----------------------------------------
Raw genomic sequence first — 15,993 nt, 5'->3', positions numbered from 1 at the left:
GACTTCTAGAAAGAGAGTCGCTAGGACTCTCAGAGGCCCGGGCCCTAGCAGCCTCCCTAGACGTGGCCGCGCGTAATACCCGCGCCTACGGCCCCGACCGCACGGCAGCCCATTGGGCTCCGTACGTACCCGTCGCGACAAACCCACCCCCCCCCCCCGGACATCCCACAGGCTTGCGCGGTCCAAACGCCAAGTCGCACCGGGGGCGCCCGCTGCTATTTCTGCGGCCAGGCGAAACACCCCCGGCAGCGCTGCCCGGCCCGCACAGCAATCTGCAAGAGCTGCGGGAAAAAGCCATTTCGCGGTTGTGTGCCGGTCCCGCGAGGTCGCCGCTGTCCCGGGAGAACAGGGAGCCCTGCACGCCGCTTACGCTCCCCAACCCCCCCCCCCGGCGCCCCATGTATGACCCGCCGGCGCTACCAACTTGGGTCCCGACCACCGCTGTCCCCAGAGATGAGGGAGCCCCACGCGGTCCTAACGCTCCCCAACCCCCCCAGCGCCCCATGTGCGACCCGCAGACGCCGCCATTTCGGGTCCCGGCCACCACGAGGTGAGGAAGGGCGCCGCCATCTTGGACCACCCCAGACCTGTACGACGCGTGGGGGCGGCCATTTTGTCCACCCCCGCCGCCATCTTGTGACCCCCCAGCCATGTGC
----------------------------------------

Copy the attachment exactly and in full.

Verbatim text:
Raw genomic sequence first — 15,993 nt, 5'->3', positions numbered from 1 at the left:
GACTTCTAGAAAGAGAGTCGCTAGGACTCTCAGAGGCCCGGGCCCTAGCAGCCTCCCTAGACGTGGCCGCGCGTAATACCCGCGCCTACGGCCCCGACCGCACGGCAGCCCATTGGGCTCCGTACGTACCCGTCGCGACAAACCCACCCCCCCCCCCCGGACATCCCACAGGCTTGCGCGGTCCAAACGCCAAGTCGCACCGGGGGCGCCCGCTGCTATTTCTGCGGCCAGGCGAAACACCCCCGGCAGCGCTGCCCGGCCCGCACAGCAATCTGCAAGAGCTGCGGGAAAAAGCCATTTCGCGGTTGTGTGCCGGTCCCGCGAGGTCGCCGCTGTCCCGGGAGAACAGGGAGCCCTGCACGCCGCTTACGCTCCCCAACCCCCCCCCCCGGCGCCCCATGTATGACCCGCCGGCGCTACCAACTTGGGTCCCGACCACCGCTGTCCCCAGAGATGAGGGAGCCCCACGCGGTCCTAACGCTCCCCAACCCCCCCAGCGCCCCATGTGCGACCCGCAGACGCCGCCATTTCGGGTCCCGGCCACCACGAGGTGAGGAAGGGCGCCGCCATCTTGGACCACCCCAGACCTGTACGACGCGTGGGGGCGGCCATTTTGTCCACCCCCGCCGCCATCTTGTGACCCCCCAGCCATGTGC